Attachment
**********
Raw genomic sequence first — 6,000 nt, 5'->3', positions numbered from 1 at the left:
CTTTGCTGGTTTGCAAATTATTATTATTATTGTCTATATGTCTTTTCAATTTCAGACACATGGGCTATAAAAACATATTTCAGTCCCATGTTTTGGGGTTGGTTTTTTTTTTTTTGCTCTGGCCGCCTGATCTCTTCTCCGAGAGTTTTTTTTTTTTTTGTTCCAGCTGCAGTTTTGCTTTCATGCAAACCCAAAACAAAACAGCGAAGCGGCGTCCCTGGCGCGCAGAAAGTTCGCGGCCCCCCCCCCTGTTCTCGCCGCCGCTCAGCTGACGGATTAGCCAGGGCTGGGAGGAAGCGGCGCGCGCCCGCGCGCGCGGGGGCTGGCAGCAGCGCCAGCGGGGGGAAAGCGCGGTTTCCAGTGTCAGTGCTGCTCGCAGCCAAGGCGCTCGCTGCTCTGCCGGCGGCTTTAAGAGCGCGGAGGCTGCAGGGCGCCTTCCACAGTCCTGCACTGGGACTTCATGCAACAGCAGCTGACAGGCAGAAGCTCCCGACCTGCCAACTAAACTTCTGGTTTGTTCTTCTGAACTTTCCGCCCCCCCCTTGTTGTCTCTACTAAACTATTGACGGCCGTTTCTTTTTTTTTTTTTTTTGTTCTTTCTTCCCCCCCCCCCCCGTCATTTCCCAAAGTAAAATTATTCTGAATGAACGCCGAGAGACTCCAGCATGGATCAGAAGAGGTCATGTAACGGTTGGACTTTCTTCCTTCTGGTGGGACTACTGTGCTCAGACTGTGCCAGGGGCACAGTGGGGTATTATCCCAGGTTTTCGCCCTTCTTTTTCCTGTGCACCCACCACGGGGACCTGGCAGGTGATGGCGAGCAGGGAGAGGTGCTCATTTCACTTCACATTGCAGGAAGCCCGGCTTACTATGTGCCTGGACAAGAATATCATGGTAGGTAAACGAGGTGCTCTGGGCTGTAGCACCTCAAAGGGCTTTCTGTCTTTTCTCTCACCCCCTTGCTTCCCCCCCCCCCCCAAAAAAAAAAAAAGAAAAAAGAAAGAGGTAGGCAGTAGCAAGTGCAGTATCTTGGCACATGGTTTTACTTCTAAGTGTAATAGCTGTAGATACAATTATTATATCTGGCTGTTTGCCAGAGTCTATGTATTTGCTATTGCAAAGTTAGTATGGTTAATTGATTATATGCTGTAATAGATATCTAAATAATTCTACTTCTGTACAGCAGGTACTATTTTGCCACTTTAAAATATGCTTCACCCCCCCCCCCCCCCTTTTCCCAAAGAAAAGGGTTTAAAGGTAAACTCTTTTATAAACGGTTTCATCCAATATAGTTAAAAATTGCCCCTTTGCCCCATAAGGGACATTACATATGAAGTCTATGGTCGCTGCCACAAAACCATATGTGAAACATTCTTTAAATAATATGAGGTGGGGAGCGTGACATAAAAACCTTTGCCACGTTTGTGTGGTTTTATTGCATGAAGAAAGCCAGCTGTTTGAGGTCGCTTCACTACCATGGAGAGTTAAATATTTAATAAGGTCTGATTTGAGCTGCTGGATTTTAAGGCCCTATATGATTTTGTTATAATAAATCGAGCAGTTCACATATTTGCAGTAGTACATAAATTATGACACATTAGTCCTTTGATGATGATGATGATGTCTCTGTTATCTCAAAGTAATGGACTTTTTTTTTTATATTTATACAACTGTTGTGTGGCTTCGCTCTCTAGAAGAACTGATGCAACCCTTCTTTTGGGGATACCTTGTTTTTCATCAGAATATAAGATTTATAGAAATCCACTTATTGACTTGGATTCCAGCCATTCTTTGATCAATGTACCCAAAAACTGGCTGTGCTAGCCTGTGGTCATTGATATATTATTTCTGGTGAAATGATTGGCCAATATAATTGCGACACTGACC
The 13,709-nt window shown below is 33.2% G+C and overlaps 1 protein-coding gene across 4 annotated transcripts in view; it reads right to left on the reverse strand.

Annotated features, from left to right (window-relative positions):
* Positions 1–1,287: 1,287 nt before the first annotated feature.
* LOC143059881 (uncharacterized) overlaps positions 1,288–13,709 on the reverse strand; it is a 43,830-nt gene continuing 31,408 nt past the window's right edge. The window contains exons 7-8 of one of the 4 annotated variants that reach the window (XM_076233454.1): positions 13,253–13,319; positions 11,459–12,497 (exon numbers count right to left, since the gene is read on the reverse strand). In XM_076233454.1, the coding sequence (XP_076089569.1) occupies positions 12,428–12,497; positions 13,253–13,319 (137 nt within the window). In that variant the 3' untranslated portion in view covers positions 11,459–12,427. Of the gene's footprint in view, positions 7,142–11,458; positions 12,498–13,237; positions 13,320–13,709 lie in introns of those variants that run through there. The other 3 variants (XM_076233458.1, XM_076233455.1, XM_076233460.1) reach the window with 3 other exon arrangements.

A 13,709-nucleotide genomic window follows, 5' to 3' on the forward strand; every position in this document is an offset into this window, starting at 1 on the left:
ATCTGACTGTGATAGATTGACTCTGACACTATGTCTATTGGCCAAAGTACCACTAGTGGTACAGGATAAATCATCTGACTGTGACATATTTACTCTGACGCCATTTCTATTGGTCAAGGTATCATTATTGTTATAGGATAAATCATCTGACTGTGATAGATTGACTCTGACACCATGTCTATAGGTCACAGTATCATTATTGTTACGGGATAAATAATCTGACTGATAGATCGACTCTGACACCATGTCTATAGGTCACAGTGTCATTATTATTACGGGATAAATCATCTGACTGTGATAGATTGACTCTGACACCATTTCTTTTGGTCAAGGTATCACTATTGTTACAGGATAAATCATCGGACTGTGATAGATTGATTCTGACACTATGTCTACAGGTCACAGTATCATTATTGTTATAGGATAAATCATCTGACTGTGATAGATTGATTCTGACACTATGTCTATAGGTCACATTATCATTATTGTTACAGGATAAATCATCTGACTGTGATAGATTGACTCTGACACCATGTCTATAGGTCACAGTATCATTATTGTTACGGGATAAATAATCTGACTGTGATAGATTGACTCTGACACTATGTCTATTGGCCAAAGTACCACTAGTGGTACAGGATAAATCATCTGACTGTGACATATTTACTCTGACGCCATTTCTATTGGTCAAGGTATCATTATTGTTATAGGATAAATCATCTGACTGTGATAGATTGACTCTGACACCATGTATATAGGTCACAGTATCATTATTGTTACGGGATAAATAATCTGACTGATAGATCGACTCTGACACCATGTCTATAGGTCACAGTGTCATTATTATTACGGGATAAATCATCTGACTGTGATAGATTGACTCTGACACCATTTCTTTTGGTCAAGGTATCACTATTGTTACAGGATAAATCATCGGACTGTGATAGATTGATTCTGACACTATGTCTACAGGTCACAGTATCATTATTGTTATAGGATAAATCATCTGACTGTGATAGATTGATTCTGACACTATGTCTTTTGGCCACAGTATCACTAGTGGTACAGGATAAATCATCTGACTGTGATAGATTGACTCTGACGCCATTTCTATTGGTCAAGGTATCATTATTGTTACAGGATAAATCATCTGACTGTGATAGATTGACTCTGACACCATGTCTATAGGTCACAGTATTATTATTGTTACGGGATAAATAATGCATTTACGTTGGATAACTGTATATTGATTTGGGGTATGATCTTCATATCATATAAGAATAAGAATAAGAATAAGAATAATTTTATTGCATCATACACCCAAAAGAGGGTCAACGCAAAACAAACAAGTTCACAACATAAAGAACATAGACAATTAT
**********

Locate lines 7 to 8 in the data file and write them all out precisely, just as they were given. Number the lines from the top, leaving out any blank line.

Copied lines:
A 13,709-nucleotide genomic window follows, 5' to 3' on the forward strand; every position in this document is an offset into this window, starting at 1 on the left:
ATCTGACTGTGATAGATTGACTCTGACACTATGTCTATTGGCCAAAGTACCACTAGTGGTACAGGATAAATCATCTGACTGTGACATATTTACTCTGACGCCATTTCTATTGGTCAAGGTATCATTATTGTTATAGGATAAATCATCTGACTGTGATAGATTGACTCTGACACCATGTCTATAGGTCACAGTATCATTATTGTTACGGGATAAATAATCTGACTGATAGATCGACTCTGACACCATGTCTATAGGTCACAGTGTCATTATTATTACGGGATAAATCATCTGACTGTGATAGATTGACTCTGACACCATTTCTTTTGGTCAAGGTATCACTATTGTTACAGGATAAATCATCGGACTGTGATAGATTGATTCTGACACTATGTCTACAGGTCACAGTATCATTATTGTTATAGGATAAATCATCTGACTGTGATAGATTGATTCTGACACTATGTCTATAGGTCACATTATCATTATTGTTACAGGATAAATCATCTGACTGTGATAGATTGACTCTGACACCATGTCTATAGGTCACAGTATCATTATTGTTACGGGATAAATAATCTGACTGTGATAGATTGACTCTGACACTATGTCTATTGGCCAAAGTACCACTAGTGGTACAGGATAAATCATCTGACTGTGACATATTTACTCTGACGCCATTTCTATTGGTCAAGGTATCATTATTGTTATAGGATAAATCATCTGACTGTGATAGATTGACTCTGACACCATGTATATAGGTCACAGTATCATTATTGTTACGGGATAAATAATCTGACTGATAGATCGACTCTGACACCATGTCTATAGGTCACAGTGTCATTATTATTACGGGATAAATCATCTGACTGTGATAGATTGACTCTGACACCATTTCTTTTGGTCAAGGTATCACTATTGTTACAGGATAAATCATCGGACTGTGATAGATTGATTCTGACACTATGTCTACAGGTCACAGTATCATTATTGTTATAGGATAAATCATCTGACTGTGATAGATTGATTCTGACACTATGTCTTTTGGCCACAGTATCACTAGTGGTACAGGATAAATCATCTGACTGTGATAGATTGACTCTGACGCCATTTCTATTGGTCAAGGTATCATTATTGTTACAGGATAAATCATCTGACTGTGATAGATTGACTCTGACACCATGTCTATAGGTCACAGTATTATTATTGTTACGGGATAAATAATGCATTTACGTTGGATAACTGTATATTGATTTGGGGTATGATCTTCATATCATATAAGAATAAGAATAAGAATAAGAATAATTTTATTGCATCATACACCCAAAAGAGGGTCAACGCAAAACAAACAAGTTCACAACATAAAGAACATAGACAATTAT